An outlook in the future of Human-AI interaction
User Modeling for Adaptive Virtual Reality Experiences:Personalization from Behavioral and Physiological Time Series
In my doctoral thesis, I explored the fascinating world of virtual reality (VR) and how it can be personalized using human behavior and body responses
Here’s a brief summary of my work:
I designed VR systems that capture multimodal data from the user’s motion, brain, and heart activity. These systems interpret the user’s responses to virtual environments using machine learning algorithms, which then provide feedback or adaptations to the user. This approach opens up new possibilities for VR applications.
The evidence of personalization in my work is demonstrated through various tests in scenarios such as healthcare, police training, and entertainment. The systems were able to estimate the user’s skill level, emotional state, and preferences based on their behavioral and physiological data. Furthermore, they could enhance the user’s experience and performance by adjusting the VR content accordingly.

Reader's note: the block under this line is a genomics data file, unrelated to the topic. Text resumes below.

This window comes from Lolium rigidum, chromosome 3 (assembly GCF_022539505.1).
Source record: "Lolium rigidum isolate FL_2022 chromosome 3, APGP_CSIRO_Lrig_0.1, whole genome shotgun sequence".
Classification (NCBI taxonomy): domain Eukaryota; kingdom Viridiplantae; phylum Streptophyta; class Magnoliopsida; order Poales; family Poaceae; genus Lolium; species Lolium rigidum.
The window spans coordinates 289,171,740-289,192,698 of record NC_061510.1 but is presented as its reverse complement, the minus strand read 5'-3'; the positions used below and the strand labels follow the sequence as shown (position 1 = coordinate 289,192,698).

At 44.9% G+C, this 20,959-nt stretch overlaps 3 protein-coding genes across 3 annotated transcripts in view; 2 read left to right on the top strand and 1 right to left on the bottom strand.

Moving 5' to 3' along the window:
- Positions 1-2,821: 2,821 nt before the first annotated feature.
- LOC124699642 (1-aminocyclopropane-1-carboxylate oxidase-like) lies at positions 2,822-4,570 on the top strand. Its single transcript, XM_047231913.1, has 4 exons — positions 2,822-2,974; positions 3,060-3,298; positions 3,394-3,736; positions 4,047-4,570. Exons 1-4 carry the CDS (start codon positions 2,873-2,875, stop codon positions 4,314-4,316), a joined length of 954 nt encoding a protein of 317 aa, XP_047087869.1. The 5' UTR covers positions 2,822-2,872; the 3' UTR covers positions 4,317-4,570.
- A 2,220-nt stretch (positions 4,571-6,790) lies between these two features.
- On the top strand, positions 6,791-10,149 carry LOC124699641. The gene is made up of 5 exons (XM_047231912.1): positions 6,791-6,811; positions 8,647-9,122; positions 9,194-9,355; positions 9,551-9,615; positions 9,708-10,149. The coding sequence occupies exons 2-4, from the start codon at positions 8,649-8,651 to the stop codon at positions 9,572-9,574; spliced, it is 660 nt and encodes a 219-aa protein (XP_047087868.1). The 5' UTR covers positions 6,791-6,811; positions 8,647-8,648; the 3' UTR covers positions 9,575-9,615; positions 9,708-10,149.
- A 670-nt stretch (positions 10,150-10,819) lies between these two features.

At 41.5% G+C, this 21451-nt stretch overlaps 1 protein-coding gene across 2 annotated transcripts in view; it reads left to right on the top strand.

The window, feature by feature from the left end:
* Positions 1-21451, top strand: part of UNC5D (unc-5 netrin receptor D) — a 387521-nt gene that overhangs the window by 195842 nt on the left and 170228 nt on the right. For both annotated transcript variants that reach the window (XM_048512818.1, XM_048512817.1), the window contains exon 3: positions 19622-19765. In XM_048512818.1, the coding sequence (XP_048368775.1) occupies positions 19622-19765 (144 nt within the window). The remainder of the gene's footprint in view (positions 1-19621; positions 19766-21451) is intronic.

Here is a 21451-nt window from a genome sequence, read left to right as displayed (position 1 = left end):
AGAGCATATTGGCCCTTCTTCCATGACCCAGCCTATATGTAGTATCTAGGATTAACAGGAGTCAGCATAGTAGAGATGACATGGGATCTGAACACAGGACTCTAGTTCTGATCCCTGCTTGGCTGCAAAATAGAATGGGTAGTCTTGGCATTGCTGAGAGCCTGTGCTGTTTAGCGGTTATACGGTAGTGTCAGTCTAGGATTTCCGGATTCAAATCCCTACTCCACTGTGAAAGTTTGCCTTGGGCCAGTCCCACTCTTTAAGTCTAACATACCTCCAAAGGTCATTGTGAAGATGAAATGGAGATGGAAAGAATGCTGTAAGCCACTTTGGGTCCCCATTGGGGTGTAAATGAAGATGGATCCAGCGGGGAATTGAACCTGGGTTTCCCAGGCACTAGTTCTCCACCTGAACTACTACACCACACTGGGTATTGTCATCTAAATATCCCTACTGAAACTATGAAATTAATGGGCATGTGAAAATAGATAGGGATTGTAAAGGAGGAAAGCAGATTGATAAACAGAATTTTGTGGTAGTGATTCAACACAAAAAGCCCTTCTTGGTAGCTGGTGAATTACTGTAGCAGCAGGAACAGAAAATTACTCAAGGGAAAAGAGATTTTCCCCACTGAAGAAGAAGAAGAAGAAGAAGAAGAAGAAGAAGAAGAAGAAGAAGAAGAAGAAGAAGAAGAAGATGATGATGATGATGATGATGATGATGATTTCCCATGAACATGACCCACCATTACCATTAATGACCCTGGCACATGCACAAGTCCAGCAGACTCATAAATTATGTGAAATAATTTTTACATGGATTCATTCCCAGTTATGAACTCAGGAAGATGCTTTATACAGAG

However, designing personalized VR systems that use sensitive data from the user’s body and behavior presents both technical and ethical challenges. Despite these challenges, the potential benefits and risks of using such systems in various domains, such as education, health, and entertainment, are immense. Future research should consider the user’s context, goals, and consent when creating VR-based systems.
I look forward to continuing my research in the exciting fields of context-aware systems and human-computer integration.